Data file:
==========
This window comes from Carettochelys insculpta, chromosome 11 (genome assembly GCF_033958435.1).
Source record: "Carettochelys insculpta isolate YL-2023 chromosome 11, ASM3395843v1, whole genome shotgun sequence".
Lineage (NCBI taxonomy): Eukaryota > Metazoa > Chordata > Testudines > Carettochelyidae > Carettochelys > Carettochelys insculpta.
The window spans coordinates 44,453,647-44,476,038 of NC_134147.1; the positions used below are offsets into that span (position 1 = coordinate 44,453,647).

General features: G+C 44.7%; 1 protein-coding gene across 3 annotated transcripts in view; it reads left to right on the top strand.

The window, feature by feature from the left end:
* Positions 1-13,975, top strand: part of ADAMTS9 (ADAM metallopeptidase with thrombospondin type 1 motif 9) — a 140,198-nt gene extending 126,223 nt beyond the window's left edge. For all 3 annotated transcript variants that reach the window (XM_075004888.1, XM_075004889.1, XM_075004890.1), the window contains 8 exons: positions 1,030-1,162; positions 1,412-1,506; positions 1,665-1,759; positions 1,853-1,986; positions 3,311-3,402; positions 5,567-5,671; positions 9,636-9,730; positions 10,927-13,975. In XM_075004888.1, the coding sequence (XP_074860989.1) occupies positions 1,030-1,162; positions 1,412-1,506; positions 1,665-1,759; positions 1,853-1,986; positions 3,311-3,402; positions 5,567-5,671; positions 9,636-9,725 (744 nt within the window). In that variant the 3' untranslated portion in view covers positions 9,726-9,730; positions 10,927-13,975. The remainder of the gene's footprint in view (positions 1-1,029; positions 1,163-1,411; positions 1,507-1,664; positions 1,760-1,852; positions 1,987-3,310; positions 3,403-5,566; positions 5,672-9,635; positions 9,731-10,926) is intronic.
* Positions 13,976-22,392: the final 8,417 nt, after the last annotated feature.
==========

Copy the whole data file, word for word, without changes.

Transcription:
This window comes from Carettochelys insculpta, chromosome 11 (genome assembly GCF_033958435.1).
Source record: "Carettochelys insculpta isolate YL-2023 chromosome 11, ASM3395843v1, whole genome shotgun sequence".
Lineage (NCBI taxonomy): Eukaryota > Metazoa > Chordata > Testudines > Carettochelyidae > Carettochelys > Carettochelys insculpta.
The window spans coordinates 44,453,647-44,476,038 of NC_134147.1; the positions used below are offsets into that span (position 1 = coordinate 44,453,647).

General features: G+C 44.7%; 1 protein-coding gene across 3 annotated transcripts in view; it reads left to right on the top strand.

The window, feature by feature from the left end:
* Positions 1-13,975, top strand: part of ADAMTS9 (ADAM metallopeptidase with thrombospondin type 1 motif 9) — a 140,198-nt gene extending 126,223 nt beyond the window's left edge. For all 3 annotated transcript variants that reach the window (XM_075004888.1, XM_075004889.1, XM_075004890.1), the window contains 8 exons: positions 1,030-1,162; positions 1,412-1,506; positions 1,665-1,759; positions 1,853-1,986; positions 3,311-3,402; positions 5,567-5,671; positions 9,636-9,730; positions 10,927-13,975. In XM_075004888.1, the coding sequence (XP_074860989.1) occupies positions 1,030-1,162; positions 1,412-1,506; positions 1,665-1,759; positions 1,853-1,986; positions 3,311-3,402; positions 5,567-5,671; positions 9,636-9,725 (744 nt within the window). In that variant the 3' untranslated portion in view covers positions 9,726-9,730; positions 10,927-13,975. The remainder of the gene's footprint in view (positions 1-1,029; positions 1,163-1,411; positions 1,507-1,664; positions 1,760-1,852; positions 1,987-3,310; positions 3,403-5,566; positions 5,672-9,635; positions 9,731-10,926) is intronic.
* Positions 13,976-22,392: the final 8,417 nt, after the last annotated feature.